About the Project
The Hortus Medicus project’s goal is to develop a comprehensive 120-hour horticultural therapy training program including educational materials and online learning content. The training program includes a curriculum and a handbook. Both of these educational resources will merge the existing and our new philosophies and practices in the field of horticultural therapy.
We want to create innovative training that can be provided in the traditional way of contact teaching as well as in the form of blended learning, with theoretical parts in e-learning.
Five organizations from four different European nations — Hungary, Austria, Italy, and Romania — will work together on the project. The training programs and educational materials will be put to the test at ten pilot training sessions in both Hungary and Romania.
Austria & Italy
Horticultural treatment is widely practised and acknowledged in Austria and Italy, where there are opportunities for both academic education and practical training in this area.
Hungary & Romania
Horticultural treatment is already being used in a number of hospitals and social institutions in Hungary, although no specialized training programs or Hungarian-language manuals are currently available. In Romania, even the concept of horticultural therapy is scarcely known, and only a very small number of institutions are now putting the methodology into practice.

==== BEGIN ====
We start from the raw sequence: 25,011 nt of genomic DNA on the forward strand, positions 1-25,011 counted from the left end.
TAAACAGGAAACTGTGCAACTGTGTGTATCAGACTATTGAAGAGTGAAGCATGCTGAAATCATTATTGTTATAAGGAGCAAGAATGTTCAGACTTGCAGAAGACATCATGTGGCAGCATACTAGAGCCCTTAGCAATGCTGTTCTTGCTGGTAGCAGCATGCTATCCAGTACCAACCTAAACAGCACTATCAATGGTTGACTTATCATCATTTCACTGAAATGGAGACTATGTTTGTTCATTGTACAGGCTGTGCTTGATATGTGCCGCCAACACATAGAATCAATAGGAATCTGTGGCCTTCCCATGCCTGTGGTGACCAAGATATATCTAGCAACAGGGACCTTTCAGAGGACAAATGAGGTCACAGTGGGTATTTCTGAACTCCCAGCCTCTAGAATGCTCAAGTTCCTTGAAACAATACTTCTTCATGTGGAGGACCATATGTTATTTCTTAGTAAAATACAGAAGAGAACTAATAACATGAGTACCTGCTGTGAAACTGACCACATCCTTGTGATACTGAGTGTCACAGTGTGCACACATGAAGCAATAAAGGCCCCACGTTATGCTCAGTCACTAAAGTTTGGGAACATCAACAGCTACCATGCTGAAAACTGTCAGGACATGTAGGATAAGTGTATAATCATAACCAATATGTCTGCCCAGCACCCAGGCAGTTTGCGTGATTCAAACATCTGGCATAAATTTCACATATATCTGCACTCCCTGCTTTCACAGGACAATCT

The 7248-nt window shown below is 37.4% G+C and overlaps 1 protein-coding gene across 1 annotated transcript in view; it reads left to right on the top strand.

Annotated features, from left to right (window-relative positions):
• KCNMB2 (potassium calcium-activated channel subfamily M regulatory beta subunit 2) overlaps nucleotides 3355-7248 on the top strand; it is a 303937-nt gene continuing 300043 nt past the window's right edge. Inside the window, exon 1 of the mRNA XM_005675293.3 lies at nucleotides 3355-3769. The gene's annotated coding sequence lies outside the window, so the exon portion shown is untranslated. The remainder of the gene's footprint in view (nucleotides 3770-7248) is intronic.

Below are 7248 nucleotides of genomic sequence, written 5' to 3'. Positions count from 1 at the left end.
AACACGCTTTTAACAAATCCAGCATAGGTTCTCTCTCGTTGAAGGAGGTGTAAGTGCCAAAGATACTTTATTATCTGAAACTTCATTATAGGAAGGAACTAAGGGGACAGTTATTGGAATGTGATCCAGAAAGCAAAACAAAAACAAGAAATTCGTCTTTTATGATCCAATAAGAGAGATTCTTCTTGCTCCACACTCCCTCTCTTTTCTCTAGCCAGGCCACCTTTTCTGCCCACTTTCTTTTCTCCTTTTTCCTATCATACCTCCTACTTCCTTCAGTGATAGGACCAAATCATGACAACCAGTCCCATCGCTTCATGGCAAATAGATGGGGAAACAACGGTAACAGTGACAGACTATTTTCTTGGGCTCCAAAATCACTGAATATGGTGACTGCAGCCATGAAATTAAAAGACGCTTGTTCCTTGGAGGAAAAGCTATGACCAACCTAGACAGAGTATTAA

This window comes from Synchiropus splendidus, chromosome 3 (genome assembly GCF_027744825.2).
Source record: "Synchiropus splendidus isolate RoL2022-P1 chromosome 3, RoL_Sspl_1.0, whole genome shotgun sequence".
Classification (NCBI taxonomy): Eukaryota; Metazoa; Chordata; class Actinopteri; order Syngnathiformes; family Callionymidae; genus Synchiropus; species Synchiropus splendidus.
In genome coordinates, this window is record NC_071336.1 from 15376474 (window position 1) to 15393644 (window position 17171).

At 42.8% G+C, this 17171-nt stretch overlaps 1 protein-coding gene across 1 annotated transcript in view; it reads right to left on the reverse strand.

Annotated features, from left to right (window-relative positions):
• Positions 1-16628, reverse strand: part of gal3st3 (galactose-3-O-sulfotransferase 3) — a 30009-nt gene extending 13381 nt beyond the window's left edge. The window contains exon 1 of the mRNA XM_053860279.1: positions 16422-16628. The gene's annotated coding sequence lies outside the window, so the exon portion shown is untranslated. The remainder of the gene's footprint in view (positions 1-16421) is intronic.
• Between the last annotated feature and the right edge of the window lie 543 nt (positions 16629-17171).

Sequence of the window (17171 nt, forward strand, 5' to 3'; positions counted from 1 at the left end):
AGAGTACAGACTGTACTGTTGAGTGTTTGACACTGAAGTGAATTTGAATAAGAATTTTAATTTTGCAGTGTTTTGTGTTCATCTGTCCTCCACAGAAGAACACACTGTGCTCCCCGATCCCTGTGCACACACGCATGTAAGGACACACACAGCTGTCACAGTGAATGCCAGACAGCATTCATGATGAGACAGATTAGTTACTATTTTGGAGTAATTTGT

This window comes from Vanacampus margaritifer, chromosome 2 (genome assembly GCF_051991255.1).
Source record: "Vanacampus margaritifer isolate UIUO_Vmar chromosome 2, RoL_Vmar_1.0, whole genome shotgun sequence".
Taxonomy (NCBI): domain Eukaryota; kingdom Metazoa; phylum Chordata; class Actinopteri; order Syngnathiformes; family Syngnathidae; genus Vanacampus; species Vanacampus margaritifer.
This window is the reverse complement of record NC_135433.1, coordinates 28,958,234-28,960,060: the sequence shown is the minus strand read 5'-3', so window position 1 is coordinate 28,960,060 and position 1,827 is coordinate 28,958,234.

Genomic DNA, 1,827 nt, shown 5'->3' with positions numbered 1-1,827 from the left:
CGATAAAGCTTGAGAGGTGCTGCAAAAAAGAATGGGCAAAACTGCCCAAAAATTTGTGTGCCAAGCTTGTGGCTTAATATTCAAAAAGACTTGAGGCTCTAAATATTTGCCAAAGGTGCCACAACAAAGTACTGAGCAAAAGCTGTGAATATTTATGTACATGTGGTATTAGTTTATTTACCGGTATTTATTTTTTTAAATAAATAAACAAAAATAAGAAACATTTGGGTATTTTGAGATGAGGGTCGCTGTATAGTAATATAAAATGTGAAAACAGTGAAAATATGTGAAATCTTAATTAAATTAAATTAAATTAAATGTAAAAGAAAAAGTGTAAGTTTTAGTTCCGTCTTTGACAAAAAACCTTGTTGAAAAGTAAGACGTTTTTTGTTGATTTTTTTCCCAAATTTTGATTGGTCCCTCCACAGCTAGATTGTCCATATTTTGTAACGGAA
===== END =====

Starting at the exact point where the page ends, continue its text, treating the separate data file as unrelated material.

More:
In order to address this issue, the Hortus Medicus project is developing curricula for horticultural treatment and related educational resources for Hungary and Romania, as well as enhancing the existing curricula in Austria and Italy with effect measurement techniques and e-learning content.
Who Will Benefit From It?
- The training will provide healthcare and social professionals with the knowledge they need to introduce and implement horticultural therapy in their daily practice, increasing the effectiveness of their work with clients. Horticultural therapy skills will also provide these professionals with an effective burnout prevention strategy.
- Farmers and agricultural professionals can add horticultural therapy as a new function to their multifunctional farms.
- In the long run, our project aims to assist in removing barriers caused by physical and mental health issues and promote the inclusion of disadvantaged people who are affected by mental and physical health issues.